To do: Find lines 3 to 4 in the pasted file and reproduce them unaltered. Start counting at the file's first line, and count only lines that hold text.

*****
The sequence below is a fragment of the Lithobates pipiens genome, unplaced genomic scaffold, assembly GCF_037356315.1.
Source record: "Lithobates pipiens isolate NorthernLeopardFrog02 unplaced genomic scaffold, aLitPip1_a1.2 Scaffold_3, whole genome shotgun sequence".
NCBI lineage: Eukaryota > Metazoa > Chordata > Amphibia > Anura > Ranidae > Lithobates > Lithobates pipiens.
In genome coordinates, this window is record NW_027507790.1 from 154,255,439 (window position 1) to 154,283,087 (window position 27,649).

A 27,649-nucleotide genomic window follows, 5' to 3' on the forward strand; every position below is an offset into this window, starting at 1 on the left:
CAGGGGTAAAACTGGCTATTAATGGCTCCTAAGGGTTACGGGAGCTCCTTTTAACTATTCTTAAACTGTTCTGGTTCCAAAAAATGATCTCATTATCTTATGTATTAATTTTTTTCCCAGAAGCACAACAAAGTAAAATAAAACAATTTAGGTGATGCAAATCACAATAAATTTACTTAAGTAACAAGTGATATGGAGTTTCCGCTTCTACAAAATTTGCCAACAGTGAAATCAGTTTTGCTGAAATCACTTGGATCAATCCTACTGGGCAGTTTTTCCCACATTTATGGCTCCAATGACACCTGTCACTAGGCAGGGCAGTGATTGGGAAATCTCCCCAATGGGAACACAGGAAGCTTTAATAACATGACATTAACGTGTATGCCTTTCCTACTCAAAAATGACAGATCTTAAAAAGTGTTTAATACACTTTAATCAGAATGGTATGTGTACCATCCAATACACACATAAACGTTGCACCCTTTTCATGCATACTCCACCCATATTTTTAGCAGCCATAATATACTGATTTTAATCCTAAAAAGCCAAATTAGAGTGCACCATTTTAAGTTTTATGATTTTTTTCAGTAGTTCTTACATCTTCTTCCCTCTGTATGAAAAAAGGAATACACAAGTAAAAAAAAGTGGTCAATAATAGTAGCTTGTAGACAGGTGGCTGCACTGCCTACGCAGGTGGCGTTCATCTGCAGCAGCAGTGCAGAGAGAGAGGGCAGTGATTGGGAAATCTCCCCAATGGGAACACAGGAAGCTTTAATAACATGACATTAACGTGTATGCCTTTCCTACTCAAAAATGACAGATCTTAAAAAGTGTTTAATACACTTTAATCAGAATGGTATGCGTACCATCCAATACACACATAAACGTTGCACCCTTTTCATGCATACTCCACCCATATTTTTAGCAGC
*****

NCBI lineage: Eukaryota > Metazoa > Chordata > Amphibia > Anura > Ranidae > Lithobates > Lithobates pipiens.
In genome coordinates, this window is record NW_027507790.1 from 154,255,439 (window position 1) to 154,283,087 (window position 27,649).